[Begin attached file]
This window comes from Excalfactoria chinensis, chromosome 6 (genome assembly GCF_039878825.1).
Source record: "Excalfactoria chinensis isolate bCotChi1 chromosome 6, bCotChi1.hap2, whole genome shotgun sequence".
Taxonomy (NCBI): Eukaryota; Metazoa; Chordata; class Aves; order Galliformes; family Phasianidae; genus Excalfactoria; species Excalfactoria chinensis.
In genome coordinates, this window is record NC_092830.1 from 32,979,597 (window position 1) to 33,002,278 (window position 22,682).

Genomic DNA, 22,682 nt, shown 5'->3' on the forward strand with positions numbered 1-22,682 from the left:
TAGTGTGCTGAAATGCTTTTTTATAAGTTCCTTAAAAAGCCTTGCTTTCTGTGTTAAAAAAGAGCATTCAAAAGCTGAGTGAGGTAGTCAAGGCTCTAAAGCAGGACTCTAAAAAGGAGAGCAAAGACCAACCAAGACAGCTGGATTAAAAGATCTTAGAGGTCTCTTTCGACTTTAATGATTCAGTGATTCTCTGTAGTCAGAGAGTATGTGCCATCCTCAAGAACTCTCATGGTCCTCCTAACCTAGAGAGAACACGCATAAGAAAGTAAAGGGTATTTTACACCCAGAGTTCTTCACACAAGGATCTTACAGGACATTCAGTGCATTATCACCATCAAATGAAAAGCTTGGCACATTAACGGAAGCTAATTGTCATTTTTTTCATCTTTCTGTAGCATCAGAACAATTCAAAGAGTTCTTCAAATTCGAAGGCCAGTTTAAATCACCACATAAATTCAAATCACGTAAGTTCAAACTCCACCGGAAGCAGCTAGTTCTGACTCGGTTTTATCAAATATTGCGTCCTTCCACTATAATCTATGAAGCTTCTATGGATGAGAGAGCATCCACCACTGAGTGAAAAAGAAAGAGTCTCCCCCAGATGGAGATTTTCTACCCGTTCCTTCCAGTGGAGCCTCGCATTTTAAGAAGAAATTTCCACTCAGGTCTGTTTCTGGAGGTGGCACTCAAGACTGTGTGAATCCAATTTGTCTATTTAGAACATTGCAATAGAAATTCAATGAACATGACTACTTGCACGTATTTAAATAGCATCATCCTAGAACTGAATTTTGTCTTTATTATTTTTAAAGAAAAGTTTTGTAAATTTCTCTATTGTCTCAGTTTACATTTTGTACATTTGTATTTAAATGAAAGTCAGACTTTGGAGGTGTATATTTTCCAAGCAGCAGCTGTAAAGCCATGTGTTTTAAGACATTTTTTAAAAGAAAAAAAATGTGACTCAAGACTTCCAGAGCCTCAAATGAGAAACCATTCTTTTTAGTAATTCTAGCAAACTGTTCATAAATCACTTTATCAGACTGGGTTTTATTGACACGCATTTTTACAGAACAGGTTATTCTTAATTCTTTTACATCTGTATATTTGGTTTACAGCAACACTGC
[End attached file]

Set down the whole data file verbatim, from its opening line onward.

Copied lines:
This window comes from Excalfactoria chinensis, chromosome 6 (genome assembly GCF_039878825.1).
Source record: "Excalfactoria chinensis isolate bCotChi1 chromosome 6, bCotChi1.hap2, whole genome shotgun sequence".
Taxonomy (NCBI): Eukaryota; Metazoa; Chordata; class Aves; order Galliformes; family Phasianidae; genus Excalfactoria; species Excalfactoria chinensis.
In genome coordinates, this window is record NC_092830.1 from 32,979,597 (window position 1) to 33,002,278 (window position 22,682).

Genomic DNA, 22,682 nt, shown 5'->3' on the forward strand with positions numbered 1-22,682 from the left:
TAGTGTGCTGAAATGCTTTTTTATAAGTTCCTTAAAAAGCCTTGCTTTCTGTGTTAAAAAAGAGCATTCAAAAGCTGAGTGAGGTAGTCAAGGCTCTAAAGCAGGACTCTAAAAAGGAGAGCAAAGACCAACCAAGACAGCTGGATTAAAAGATCTTAGAGGTCTCTTTCGACTTTAATGATTCAGTGATTCTCTGTAGTCAGAGAGTATGTGCCATCCTCAAGAACTCTCATGGTCCTCCTAACCTAGAGAGAACACGCATAAGAAAGTAAAGGGTATTTTACACCCAGAGTTCTTCACACAAGGATCTTACAGGACATTCAGTGCATTATCACCATCAAATGAAAAGCTTGGCACATTAACGGAAGCTAATTGTCATTTTTTTCATCTTTCTGTAGCATCAGAACAATTCAAAGAGTTCTTCAAATTCGAAGGCCAGTTTAAATCACCACATAAATTCAAATCACGTAAGTTCAAACTCCACCGGAAGCAGCTAGTTCTGACTCGGTTTTATCAAATATTGCGTCCTTCCACTATAATCTATGAAGCTTCTATGGATGAGAGAGCATCCACCACTGAGTGAAAAAGAAAGAGTCTCCCCCAGATGGAGATTTTCTACCCGTTCCTTCCAGTGGAGCCTCGCATTTTAAGAAGAAATTTCCACTCAGGTCTGTTTCTGGAGGTGGCACTCAAGACTGTGTGAATCCAATTTGTCTATTTAGAACATTGCAATAGAAATTCAATGAACATGACTACTTGCACGTATTTAAATAGCATCATCCTAGAACTGAATTTTGTCTTTATTATTTTTAAAGAAAAGTTTTGTAAATTTCTCTATTGTCTCAGTTTACATTTTGTACATTTGTATTTAAATGAAAGTCAGACTTTGGAGGTGTATATTTTCCAAGCAGCAGCTGTAAAGCCATGTGTTTTAAGACATTTTTTAAAAGAAAAAAAATGTGACTCAAGACTTCCAGAGCCTCAAATGAGAAACCATTCTTTTTAGTAATTCTAGCAAACTGTTCATAAATCACTTTATCAGACTGGGTTTTATTGACACGCATTTTTACAGAACAGGTTATTCTTAATTCTTTTACATCTGTATATTTGGTTTACAGCAACACTGC